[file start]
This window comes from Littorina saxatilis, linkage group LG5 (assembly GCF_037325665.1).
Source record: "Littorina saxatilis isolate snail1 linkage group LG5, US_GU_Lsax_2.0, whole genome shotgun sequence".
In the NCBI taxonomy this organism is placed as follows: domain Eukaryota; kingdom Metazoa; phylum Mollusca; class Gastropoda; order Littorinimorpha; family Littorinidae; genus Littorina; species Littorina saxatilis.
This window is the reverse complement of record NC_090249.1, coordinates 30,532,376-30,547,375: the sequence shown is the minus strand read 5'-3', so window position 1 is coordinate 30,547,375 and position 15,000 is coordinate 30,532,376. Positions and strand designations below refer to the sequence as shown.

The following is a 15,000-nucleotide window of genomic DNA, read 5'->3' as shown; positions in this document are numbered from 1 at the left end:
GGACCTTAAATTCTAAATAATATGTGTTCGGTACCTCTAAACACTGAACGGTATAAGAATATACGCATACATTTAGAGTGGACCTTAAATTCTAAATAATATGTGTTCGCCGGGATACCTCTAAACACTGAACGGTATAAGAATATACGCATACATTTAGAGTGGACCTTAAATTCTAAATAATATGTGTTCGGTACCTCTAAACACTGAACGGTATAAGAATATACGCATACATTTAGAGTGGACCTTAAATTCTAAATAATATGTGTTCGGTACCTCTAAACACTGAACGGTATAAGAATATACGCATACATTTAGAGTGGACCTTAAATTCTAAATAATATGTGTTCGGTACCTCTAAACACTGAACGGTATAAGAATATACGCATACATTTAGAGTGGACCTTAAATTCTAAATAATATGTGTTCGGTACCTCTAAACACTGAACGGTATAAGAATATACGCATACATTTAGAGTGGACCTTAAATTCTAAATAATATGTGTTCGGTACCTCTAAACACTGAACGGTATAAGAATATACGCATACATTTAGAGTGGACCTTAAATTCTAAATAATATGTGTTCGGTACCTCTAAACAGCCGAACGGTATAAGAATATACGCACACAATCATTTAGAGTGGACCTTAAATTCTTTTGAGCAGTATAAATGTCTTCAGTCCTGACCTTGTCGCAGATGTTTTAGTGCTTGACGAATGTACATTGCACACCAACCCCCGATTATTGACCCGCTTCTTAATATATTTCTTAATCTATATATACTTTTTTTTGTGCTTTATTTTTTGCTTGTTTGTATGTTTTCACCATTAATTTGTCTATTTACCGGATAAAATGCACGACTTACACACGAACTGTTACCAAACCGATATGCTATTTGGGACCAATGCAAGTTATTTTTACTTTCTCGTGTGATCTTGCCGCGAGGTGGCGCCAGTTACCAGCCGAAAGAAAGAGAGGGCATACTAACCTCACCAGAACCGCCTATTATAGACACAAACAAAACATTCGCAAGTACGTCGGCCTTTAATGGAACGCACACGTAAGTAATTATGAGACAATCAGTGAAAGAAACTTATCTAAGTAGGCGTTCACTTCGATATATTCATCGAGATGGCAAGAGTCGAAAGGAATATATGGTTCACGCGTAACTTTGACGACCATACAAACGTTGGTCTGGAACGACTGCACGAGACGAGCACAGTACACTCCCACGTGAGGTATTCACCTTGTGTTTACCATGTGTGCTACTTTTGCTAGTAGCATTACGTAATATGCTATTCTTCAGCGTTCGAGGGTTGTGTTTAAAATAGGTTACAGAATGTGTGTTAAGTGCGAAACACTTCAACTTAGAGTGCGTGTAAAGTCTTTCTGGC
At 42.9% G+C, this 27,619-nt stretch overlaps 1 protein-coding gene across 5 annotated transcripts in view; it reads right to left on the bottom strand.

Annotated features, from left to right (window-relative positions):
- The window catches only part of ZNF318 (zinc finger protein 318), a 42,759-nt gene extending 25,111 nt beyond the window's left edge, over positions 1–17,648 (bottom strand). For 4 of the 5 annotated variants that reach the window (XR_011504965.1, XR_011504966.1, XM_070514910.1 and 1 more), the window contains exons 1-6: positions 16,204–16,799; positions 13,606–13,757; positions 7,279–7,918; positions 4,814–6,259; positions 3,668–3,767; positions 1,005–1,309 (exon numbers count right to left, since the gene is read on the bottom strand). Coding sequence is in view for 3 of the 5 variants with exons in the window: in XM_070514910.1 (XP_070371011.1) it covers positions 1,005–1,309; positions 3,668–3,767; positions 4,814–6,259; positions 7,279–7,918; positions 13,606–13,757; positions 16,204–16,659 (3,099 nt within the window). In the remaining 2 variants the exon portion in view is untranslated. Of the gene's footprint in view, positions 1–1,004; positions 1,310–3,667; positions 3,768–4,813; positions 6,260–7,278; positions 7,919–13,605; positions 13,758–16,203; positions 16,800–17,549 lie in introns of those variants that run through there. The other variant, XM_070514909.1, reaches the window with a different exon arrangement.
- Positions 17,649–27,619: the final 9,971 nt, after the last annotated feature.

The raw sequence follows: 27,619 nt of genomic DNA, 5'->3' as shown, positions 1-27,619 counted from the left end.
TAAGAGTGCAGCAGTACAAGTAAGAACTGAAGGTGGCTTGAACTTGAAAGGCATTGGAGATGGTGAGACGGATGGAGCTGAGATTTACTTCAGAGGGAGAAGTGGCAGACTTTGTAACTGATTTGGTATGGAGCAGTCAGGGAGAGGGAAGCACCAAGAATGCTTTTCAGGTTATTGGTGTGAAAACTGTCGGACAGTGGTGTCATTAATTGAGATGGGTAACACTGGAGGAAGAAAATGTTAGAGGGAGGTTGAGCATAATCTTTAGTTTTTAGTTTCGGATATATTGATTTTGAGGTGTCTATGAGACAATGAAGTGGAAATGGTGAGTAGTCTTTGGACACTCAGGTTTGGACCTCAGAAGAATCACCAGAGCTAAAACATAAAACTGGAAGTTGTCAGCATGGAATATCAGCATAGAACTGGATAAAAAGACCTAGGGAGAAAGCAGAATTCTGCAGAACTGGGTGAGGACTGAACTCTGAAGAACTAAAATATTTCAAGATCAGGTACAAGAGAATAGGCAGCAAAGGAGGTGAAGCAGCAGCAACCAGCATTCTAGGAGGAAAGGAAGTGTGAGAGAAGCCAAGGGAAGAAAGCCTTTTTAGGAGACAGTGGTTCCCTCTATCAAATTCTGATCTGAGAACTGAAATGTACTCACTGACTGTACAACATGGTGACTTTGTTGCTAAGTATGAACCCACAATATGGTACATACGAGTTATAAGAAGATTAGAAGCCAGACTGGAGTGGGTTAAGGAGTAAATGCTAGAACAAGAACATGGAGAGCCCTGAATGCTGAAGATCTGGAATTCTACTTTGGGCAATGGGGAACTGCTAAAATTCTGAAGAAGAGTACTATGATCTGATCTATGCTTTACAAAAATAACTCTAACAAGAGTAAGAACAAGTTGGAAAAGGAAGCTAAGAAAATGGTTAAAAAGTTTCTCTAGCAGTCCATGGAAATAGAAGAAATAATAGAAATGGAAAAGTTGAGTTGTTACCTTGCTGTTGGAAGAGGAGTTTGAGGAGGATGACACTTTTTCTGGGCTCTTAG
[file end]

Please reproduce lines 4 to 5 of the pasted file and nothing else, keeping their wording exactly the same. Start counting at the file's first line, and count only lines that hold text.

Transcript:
This window is the reverse complement of record NC_090249.1, coordinates 30,532,376-30,547,375: the sequence shown is the minus strand read 5'-3', so window position 1 is coordinate 30,547,375 and position 15,000 is coordinate 30,532,376. Positions and strand designations below refer to the sequence as shown.

The following is a 15,000-nucleotide window of genomic DNA, read 5'->3' as shown; positions in this document are numbered from 1 at the left end: